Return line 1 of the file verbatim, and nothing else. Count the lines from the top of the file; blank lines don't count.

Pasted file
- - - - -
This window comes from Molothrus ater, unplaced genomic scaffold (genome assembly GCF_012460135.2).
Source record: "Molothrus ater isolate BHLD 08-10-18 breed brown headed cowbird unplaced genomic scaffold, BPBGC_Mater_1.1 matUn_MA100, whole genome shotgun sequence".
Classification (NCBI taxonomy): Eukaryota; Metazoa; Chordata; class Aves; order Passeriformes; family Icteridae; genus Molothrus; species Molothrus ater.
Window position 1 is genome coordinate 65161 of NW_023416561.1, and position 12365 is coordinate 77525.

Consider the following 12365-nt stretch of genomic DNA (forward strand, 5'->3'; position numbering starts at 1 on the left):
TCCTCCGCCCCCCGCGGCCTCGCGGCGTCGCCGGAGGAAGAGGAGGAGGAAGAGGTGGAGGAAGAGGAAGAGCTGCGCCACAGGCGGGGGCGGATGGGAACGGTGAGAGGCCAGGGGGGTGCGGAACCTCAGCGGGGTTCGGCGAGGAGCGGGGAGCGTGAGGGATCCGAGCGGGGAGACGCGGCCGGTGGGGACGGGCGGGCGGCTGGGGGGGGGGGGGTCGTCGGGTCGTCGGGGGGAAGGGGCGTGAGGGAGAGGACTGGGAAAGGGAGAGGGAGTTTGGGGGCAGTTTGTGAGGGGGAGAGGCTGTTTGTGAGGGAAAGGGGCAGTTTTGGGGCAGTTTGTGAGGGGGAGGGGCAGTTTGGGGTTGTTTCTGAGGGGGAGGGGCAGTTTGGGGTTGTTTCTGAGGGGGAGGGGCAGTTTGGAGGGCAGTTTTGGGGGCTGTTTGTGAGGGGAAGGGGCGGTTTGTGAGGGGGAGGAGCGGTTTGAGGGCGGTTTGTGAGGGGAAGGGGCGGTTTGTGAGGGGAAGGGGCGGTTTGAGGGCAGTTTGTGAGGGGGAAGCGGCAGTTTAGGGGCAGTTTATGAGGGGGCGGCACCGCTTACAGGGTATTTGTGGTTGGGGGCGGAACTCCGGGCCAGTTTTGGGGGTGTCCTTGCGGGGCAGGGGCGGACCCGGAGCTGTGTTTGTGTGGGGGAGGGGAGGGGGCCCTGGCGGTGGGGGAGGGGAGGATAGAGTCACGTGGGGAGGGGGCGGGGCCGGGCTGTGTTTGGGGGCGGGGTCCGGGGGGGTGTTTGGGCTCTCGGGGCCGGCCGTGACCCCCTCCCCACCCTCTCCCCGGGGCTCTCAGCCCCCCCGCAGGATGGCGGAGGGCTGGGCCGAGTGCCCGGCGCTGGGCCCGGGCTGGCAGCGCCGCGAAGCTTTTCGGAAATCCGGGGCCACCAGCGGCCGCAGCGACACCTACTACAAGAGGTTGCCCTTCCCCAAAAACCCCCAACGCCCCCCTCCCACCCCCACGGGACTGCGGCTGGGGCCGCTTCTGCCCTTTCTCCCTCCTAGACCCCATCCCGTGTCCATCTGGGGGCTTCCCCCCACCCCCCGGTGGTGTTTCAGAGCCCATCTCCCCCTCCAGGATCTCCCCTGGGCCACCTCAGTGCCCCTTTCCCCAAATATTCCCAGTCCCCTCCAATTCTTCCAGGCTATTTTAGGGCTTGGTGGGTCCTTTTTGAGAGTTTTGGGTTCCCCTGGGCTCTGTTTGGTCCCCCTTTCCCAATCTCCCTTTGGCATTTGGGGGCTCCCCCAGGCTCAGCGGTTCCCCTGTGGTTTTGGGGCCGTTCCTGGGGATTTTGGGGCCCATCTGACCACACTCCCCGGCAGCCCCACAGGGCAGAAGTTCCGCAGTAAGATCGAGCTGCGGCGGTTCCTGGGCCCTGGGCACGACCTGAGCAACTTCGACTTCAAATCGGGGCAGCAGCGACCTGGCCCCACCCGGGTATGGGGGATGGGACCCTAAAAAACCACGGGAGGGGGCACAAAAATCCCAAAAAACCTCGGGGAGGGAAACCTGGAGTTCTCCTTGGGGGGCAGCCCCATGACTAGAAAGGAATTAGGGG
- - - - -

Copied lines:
This window comes from Molothrus ater, unplaced genomic scaffold (genome assembly GCF_012460135.2).